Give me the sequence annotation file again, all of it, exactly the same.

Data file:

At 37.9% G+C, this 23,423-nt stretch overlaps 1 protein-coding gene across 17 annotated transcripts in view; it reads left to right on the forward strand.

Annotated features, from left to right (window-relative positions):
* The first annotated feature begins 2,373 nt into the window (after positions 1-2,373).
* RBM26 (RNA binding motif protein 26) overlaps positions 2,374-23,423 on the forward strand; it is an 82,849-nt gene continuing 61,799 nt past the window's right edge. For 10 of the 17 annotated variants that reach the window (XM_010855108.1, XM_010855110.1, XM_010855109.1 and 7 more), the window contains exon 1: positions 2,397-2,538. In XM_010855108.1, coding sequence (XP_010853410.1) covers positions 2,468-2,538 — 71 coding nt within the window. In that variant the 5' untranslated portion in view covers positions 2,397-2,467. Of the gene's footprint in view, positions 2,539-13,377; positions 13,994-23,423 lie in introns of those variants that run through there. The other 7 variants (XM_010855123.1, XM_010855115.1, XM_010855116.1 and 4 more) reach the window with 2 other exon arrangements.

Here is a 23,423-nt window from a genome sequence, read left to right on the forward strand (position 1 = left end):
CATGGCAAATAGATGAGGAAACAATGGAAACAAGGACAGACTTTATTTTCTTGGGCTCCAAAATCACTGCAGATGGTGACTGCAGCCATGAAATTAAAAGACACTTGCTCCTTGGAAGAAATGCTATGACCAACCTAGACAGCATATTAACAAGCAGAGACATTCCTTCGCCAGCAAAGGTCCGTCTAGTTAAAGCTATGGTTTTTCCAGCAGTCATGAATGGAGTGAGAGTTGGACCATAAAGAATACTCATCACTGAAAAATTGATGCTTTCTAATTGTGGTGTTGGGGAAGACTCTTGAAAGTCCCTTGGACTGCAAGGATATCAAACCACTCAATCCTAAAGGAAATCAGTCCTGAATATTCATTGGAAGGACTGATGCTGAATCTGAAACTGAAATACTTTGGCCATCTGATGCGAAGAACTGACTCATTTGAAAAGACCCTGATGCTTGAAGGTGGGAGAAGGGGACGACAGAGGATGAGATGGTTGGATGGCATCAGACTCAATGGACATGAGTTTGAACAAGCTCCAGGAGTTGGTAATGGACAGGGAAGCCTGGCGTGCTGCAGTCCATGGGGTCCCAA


At 37.9% G+C, this 23,423-nt stretch overlaps 1 protein-coding gene across 17 annotated transcripts in view; it reads left to right on the forward strand.

Annotated features, from left to right (window-relative positions):
* The first annotated feature begins 2,373 nt into the window (after positions 1-2,373).
* RBM26 (RNA binding motif protein 26) overlaps positions 2,374-23,423 on the forward strand; it is an 82,849-nt gene continuing 61,799 nt past the window's right edge. For 10 of the 17 annotated variants that reach the window (XM_010855108.1, XM_010855110.1, XM_010855109.1 and 7 more), the window contains exon 1: positions 2,397-2,538. In XM_010855108.1, coding sequence (XP_010853410.1) covers positions 2,468-2,538 — 71 coding nt within the window. In that variant the 5' untranslated portion in view covers positions 2,397-2,467. Of the gene's footprint in view, positions 2,539-13,377; positions 13,994-23,423 lie in introns of those variants that run through there. The other 7 variants (XM_010855123.1, XM_010855115.1, XM_010855116.1 and 4 more) reach the window with 2 other exon arrangements.

Here is a 23,423-nt window from a genome sequence, read left to right on the forward strand (position 1 = left end):
CATGGCAAATAGATGAGGAAACAATGGAAACAAGGACAGACTTTATTTTCTTGGGCTCCAAAATCACTGCAGATGGTGACTGCAGCCATGAAATTAAAAGACACTTGCTCCTTGGAAGAAATGCTATGACCAACCTAGACAGCATATTAACAAGCAGAGACATTCCTTCGCCAGCAAAGGTCCGTCTAGTTAAAGCTATGGTTTTTCCAGCAGTCATGAATGGAGTGAGAGTTGGACCATAAAGAATACTCATCACTGAAAAATTGATGCTTTCTAATTGTGGTGTTGGGGAAGACTCTTGAAAGTCCCTTGGACTGCAAGGATATCAAACCACTCAATCCTAAAGGAAATCAGTCCTGAATATTCATTGGAAGGACTGATGCTGAATCTGAAACTGAAATACTTTGGCCATCTGATGCGAAGAACTGACTCATTTGAAAAGACCCTGATGCTTGAAGGTGGGAGAAGGGGACGACAGAGGATGAGATGGTTGGATGGCATCAGACTCAATGGACATGAGTTTGAACAAGCTCCAGGAGTTGGTAATGGACAGGGAAGCCTGGCGTGCTGCAGTCCATGGGGTCCCAA